Wednesday, August 20, 2008

Parenthood, Part Seven

Since the second miscarriage occurred at just a couple of days past 10 weeks, my doctor felt that a D&C was not necessary. He met with me a few weeks later and checked me out, and said that (once again) these things happen and it doesn't mean that we wouldn't be able to have a baby. He said that we shouldn't panic, but that we should just relax.

(Oh, my many times have we heard THAT??)

Two miscarriages.


I again went to the library and checked out some books. I read them over and over, copying down certain information. This was back before people had computers in their homes and NO ONE had a copy machine or a printer that would copy! I could take the books back to the library and make copies there at 10 cents a page, but I just felt better writing it all down.

Hey, I was two thirds of the way to becoming a "habitual aborter!" Gee, now THERE'S something to write home about. That's the designation you get after three unexplained miscarriages. Honestly, could they have come up with a worse term?

This is where things got tricky. I was really struggling with my emotions. Why did so many other women get pregnant and deliver babies? It just wasn't fair. There were high school girls out there having babies that they really didn't plan for and I couldn't have a baby that we desperately wanted. What was up with that???

Again, Ted didn't feel the need to talk about the losses, but I did. It was so hard. My good friend Shannon still knew nothing about our issues, so I couldn't talk to her about what was going on. Besides, every few months, someone she knew was getting pregnant and I was the one that she felt she could talk to about her feelings. On the outside she was very happy for these women, but on the inside she was crushed that it wasn't her. I understood more than she ever knew, but wanted her to be able to feel as though she hadn't been abandoned by me. So I said nothing.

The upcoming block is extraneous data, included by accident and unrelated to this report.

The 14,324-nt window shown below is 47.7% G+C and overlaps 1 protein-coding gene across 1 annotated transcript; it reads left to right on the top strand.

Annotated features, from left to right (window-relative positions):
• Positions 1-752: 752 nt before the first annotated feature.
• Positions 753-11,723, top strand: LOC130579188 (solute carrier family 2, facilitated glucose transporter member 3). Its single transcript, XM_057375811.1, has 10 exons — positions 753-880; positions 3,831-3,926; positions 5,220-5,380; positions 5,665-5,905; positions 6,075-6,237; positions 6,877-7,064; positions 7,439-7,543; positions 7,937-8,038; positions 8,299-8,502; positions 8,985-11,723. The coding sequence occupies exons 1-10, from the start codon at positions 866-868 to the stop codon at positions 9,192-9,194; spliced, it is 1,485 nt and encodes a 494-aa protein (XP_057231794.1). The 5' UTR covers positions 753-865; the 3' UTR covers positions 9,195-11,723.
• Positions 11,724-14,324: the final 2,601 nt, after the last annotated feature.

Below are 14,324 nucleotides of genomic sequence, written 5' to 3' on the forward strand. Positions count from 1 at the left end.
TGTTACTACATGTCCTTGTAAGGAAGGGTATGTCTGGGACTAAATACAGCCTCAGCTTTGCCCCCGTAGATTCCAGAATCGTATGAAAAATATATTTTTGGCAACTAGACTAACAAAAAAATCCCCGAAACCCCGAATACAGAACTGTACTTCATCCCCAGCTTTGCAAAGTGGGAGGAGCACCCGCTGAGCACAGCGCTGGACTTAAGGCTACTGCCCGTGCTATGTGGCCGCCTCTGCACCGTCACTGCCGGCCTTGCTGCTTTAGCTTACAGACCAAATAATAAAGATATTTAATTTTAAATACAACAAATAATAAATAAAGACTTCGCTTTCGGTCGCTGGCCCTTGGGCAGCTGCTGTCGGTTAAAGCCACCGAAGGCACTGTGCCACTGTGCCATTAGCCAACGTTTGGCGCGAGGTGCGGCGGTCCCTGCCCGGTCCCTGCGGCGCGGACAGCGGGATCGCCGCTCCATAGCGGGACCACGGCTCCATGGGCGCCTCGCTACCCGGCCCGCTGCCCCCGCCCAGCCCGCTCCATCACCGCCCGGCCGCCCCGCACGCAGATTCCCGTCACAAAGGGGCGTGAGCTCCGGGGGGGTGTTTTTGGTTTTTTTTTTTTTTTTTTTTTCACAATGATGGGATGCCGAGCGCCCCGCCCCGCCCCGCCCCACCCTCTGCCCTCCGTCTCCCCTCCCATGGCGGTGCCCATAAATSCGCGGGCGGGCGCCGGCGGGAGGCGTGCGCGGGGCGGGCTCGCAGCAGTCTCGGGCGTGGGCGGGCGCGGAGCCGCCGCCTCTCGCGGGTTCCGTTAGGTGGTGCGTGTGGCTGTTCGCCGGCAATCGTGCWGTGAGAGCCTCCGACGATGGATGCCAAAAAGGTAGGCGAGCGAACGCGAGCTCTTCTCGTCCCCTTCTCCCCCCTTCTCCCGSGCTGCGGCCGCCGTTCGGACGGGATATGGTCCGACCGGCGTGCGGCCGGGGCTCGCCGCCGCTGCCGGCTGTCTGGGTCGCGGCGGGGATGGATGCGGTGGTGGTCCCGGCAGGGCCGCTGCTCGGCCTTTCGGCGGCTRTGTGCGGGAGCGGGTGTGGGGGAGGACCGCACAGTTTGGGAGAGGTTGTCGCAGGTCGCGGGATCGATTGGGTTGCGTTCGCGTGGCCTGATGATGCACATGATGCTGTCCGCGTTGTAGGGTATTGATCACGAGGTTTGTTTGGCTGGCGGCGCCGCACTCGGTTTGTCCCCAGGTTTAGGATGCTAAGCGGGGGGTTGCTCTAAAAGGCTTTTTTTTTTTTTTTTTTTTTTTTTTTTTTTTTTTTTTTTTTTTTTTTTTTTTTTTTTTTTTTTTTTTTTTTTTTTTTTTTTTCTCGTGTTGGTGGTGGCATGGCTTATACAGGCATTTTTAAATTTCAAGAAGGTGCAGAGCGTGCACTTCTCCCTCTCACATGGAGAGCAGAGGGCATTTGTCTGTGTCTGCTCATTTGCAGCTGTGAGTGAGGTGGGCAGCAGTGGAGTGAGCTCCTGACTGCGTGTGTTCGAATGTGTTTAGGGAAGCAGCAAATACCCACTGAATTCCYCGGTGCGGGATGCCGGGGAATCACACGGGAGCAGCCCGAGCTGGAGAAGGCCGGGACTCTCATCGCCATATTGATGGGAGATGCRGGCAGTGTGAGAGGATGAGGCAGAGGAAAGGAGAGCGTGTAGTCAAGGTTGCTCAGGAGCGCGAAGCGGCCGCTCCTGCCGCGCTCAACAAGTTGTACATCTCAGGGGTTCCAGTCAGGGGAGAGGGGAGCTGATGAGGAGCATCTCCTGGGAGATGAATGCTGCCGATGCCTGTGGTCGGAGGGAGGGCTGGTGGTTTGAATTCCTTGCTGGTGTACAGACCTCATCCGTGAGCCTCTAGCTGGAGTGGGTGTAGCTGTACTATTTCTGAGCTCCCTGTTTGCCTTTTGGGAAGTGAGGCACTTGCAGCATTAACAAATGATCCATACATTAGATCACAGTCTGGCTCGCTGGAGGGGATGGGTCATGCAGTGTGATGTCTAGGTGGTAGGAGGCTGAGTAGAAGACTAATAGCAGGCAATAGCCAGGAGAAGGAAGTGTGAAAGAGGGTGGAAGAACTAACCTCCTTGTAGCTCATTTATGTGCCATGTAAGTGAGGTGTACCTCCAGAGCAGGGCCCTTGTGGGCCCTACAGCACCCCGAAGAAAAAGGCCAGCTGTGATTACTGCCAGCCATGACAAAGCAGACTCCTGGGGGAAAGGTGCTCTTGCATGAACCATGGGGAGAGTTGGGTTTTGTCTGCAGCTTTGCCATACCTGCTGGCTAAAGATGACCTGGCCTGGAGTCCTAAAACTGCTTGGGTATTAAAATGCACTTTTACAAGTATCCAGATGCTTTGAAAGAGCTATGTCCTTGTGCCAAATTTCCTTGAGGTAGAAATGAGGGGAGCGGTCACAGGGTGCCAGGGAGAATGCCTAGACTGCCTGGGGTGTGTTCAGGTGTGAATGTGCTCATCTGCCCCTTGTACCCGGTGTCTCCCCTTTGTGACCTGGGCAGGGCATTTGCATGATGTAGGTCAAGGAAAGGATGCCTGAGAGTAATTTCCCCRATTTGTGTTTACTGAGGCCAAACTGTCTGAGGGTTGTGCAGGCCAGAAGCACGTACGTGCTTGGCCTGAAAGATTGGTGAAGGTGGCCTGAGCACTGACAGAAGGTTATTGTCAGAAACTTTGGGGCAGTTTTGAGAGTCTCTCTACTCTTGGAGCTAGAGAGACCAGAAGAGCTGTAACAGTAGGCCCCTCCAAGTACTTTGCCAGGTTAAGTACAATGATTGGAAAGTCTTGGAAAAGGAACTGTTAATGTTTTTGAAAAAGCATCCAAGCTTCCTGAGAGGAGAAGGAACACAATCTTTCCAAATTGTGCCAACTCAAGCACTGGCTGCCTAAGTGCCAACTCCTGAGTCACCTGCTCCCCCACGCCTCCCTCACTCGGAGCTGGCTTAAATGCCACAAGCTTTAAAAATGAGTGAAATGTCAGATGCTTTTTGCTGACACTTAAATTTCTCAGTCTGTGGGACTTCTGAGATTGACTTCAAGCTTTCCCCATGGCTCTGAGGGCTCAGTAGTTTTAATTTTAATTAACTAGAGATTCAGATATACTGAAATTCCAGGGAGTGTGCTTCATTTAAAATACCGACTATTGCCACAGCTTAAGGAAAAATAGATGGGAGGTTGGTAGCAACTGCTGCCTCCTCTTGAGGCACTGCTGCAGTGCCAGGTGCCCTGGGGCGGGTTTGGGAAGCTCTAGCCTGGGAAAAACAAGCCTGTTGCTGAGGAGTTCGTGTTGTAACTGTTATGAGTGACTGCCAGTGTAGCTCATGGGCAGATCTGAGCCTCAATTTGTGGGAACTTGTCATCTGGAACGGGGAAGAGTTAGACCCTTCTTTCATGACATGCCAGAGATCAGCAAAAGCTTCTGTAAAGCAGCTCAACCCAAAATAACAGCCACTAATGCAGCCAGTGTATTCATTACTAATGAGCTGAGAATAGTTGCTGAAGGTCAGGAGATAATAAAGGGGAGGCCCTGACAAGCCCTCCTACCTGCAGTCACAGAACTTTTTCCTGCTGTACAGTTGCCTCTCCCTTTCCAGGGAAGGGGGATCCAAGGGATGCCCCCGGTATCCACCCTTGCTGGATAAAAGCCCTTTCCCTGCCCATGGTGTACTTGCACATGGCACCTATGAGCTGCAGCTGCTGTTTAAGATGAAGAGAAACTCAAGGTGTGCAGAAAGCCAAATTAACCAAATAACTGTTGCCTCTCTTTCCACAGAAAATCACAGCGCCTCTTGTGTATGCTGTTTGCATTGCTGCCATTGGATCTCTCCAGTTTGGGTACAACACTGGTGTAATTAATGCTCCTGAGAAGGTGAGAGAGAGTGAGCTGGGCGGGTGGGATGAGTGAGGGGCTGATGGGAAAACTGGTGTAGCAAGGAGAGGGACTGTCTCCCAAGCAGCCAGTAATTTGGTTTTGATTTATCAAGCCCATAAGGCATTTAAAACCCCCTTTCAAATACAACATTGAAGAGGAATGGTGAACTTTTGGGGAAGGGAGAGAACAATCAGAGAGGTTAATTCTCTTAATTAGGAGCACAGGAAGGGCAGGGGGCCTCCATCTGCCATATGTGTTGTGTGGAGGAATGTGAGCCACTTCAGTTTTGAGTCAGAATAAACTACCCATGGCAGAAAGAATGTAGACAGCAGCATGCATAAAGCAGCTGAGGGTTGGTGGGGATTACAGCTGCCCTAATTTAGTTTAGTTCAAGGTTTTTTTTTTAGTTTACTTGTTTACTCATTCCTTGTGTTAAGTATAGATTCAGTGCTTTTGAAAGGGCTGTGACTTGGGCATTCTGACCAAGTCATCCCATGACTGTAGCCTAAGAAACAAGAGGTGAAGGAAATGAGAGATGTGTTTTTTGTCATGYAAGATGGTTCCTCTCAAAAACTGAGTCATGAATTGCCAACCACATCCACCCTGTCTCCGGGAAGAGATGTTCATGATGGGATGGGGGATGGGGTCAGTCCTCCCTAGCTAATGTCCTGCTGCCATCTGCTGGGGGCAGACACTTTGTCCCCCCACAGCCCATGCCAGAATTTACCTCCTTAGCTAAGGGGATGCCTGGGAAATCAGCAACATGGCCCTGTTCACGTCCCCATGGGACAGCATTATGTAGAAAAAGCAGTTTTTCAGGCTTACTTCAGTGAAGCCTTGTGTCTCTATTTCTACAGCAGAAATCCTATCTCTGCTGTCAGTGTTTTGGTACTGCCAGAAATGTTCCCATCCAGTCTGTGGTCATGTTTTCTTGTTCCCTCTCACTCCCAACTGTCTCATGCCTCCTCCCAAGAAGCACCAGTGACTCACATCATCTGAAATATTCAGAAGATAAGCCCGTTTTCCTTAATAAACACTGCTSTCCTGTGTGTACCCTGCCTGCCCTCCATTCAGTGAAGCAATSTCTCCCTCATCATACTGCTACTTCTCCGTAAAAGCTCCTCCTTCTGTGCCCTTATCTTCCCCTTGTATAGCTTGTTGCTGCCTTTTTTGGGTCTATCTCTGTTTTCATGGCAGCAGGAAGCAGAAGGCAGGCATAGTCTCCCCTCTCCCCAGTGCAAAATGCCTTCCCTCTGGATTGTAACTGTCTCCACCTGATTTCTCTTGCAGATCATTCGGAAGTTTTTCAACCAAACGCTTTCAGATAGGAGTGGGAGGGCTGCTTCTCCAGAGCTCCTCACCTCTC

We purposely did not try to conceive throughout the summer. Not only were we trying to let my body heal, but my emotions needed to heal too. It was a rough time.

Something else happened to add insult to injury. Somewhere in the rural part of our county a farmer on a tractor discovered a garbage bag tossed into a corn field. When he opened the bag, he found a dead infant, wrapped in a blanket. After an investigation, it was determined that a teenage girl had kept her pregnancy a secret and after giving birth, disposed of the body in this black garbage bag. Other details are a little sketchy in my mind, as this happened back in the mid 1980s, BUT I was so upset.

The investigation revealed who the girl was, who gave birth to the child, and determined that the baby boy had been born alive. HOW COULD SHE HAVE THROWN AWAY HER CHILD????

I was sad for the baby that never got to grow up and become a child.

I was mad at the teenage girl for having made a STUPID decision.

If only she had spoken to an adult she trusted. The baby could have been put up for adoption and grown up in a home with parents who loved him.

This just wasn't fair. Here she was, having a baby she didn't want, and here we were, wanting a baby, but not able to have one.


We got through the summer and once September rolled around, we were ready to begin this journey again.


Jen said...

I hate that doctors don't think these things matter. They may see miscarriages all the time but that doesn't mean it is routine to me.

Kara said...

Medical terms are so cold! I, too, don't understand the loss of such precious life and how easy it is for some to "throw" it away.

Dr. Grumbles said...

All sounds so familiar!

And, yes, docs need to learn that telling women it is no big deal doesn't help in the slightest!

Paulie said...

It's hard for me to read about your struggle to have a baby as my first came 9 months to the day I was married --the day he was due.

I am sorry for your losses.

I added a comment to the last three posts today.